I largely agree. American contributions to the Allied victory between September-November 1918 were important but not critical. America participation did provide a great morale boost by the *expectations* that there would be victory. If the campaign had continued into 1919 there is little doubt in my mind that the greatest military burden would have been carried by Pershing's Armies. Problems arise when someone jumps the gun and confuses the expected fruits of an American victory in 1919 with an unreality that did not occur in 1918.
The bulk of the best German divisions- the sort that had carried out the Spring Offensives- were facing the BEF. Between August and November 1918 the BEF engaged and defeated 99 German divisions out of a total of 197 German divisions in the West.
I disagree. French efforts during the fighting were massive and important but I would not credit the Australian divisions alone for the defeat of German offensives in the British sector. I consider a simple matter of scale, and for the exact same reasons I do not believe in the criticality of the BEF in 1914 or the AEF in 1918. Their fighting record was certainly excellent by five divisions were not the bulwark of the British defences. The German offensive codenamed Operation Mars, for example, was stopped dead by six British divisions.
The offensives of 1916 and 1917 was not ones Haig wanted. He didn’t want to attack on the Somme in 1916; and he certainly didn’t want Arras. But these attacks were caused because of Britain’s place in a global alliance and the political pressure to eject the Germans from allied soil. Also remember that these battles also caused critical damage to the German army as well- without them, she would have been far stronger in 1918.
The fighting was very bloody and horrific but my understanding is that total *casualties* at Verdun amounted to 700,000?
What was achieved? At Verdun a major offensive was defeated, at the Somme the British were able to relieve German pressure on the French and after a mutually costly battle it ended with the Germans scuttling back to the Hindenberg line. On its own it does seem pointless- but in the context of the war they have the same significance that Stalingrad, Kursk, Orel and many other Russian places would have in World War Two. As the Somme was, in Churchill’s words, “the graveyard of Kitchener’s armies” so to would the Somme be, in the words of a German officer, the “muddy grave of the German field army”.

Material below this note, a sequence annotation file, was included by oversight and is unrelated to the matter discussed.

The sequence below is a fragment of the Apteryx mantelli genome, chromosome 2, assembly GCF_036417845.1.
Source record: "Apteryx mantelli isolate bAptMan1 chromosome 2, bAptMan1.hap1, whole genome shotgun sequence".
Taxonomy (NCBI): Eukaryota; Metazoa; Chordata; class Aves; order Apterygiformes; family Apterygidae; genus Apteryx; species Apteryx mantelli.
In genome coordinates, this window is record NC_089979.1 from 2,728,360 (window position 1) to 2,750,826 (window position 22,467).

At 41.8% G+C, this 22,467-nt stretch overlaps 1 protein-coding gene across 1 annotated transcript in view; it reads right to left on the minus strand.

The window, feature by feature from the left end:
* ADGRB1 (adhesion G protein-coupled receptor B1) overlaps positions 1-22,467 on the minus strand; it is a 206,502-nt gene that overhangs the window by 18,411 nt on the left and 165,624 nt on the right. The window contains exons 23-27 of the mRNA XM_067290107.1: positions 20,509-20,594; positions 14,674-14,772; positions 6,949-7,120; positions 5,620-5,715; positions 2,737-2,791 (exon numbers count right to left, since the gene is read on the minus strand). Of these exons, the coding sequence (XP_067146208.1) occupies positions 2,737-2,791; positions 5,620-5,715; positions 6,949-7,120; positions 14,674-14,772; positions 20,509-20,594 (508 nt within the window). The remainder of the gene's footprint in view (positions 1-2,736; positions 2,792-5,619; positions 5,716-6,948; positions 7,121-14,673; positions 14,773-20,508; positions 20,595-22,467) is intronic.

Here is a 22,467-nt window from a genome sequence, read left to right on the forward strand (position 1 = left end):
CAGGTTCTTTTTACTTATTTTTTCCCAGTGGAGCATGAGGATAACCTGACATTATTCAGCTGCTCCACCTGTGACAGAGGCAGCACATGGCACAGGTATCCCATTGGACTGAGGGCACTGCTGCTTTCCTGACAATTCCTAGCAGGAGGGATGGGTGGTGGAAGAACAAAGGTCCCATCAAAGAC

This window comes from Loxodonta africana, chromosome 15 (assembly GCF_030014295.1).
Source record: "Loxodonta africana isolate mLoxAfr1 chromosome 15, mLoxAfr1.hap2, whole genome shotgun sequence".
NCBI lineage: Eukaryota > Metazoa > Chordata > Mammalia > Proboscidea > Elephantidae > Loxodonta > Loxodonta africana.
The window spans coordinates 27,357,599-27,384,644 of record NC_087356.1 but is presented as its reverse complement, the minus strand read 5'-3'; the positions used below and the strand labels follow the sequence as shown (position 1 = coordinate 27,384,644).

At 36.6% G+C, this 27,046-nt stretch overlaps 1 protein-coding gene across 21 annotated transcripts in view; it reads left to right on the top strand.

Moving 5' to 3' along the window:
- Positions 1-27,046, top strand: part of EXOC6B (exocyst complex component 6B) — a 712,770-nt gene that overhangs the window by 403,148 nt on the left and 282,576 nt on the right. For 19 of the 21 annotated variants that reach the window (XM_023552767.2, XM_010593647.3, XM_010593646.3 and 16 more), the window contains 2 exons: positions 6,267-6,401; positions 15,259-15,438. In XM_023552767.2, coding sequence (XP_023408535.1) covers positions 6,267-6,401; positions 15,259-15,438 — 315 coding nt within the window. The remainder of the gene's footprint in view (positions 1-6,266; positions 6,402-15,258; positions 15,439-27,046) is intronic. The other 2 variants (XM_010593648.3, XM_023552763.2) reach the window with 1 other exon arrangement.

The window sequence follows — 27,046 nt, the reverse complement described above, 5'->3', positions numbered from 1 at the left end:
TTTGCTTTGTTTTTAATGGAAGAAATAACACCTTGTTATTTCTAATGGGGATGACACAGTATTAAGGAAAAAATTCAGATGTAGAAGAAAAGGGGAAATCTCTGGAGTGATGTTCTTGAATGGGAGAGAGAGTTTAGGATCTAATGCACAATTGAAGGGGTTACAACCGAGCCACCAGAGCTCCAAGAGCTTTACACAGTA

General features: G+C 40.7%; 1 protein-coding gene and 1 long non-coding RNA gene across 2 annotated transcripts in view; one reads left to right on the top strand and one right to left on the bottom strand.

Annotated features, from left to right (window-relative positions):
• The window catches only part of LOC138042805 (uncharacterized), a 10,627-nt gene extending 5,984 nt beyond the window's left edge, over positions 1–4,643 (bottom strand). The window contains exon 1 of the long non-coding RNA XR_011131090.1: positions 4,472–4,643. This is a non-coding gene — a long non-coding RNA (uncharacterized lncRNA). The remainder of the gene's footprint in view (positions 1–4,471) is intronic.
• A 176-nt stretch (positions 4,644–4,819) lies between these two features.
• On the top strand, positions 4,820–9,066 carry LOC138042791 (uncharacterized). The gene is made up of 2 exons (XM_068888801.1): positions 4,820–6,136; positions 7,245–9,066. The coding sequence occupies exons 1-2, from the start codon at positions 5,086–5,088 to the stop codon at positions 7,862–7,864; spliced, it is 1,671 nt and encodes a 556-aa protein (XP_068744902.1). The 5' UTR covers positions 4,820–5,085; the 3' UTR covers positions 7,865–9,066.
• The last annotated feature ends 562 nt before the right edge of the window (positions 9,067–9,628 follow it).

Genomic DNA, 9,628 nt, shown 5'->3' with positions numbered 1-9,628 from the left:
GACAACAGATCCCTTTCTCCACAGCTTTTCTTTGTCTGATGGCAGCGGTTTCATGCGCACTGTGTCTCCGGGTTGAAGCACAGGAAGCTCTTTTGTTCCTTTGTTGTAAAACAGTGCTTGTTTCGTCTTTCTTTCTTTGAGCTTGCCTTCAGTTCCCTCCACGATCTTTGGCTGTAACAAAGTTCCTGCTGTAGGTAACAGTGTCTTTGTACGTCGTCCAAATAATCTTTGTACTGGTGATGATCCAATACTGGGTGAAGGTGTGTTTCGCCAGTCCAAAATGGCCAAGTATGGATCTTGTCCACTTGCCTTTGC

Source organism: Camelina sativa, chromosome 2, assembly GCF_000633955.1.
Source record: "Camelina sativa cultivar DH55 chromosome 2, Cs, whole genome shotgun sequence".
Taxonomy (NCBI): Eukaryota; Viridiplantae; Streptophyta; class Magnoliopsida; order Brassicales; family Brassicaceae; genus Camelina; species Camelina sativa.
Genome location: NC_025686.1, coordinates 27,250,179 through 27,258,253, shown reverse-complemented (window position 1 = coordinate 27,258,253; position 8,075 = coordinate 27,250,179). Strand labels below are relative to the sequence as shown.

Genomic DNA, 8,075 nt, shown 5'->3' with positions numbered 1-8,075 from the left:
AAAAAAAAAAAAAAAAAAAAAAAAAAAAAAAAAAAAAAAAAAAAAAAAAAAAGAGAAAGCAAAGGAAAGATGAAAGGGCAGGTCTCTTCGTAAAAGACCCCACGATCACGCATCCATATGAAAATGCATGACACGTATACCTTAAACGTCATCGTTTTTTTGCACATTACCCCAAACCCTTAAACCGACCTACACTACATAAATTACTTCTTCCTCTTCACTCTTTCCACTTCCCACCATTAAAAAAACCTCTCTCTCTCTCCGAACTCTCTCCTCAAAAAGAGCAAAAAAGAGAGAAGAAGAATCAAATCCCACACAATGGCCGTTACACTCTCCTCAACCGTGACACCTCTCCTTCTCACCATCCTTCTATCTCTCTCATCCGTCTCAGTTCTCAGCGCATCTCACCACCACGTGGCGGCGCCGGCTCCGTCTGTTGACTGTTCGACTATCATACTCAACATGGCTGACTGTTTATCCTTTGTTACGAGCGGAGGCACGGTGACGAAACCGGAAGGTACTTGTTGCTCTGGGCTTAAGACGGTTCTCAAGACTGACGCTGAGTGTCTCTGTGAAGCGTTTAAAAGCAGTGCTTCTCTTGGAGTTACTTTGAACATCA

By late 1916/ early 1917 infantry tactics were looking pretty modern, and were not immensly different to those employed right up to the era of mass deployment of assault rifles in the 60s/70s. This was centered around fire and movement covered by intergeral support weapons, especially light machine guns, supported by rifle grenades and morters. I honestly cannot see how tactics can have gone much further than this given the technologies available at the time.
78 British generals died in WW1 (far more than in WW1). Having given an example of a general being killed while personally directly a battalion level attack (which really should have been done by the battalion CO) prehaps you would like to comment?
"Let sleeping dogs lie. The Generals are all dead now and its noticable how most critics waited until they were dead before tearing them to pieces. I believe that our generals were the best and did their job to the best of their ability. After all we did win the war, didn't we?"
Sergeant W. Wilson, 2nd Royal Welsh Fusiliers (Quoted in Cheerful Sacrifice)
Presumably (what was left of) the infantry were to withdraw back to the safety of their trenches. Given the lack of reliable, man portable radios in WW1 communication between the front and rear echlons was very difficult. A disasterous result often wouldn't be known for some time till after the fact if telephone wire was cut and the only means of communication available were runners.
As plans for battles and tactics changed clearly the generals acknowledged that there was a better way to do things?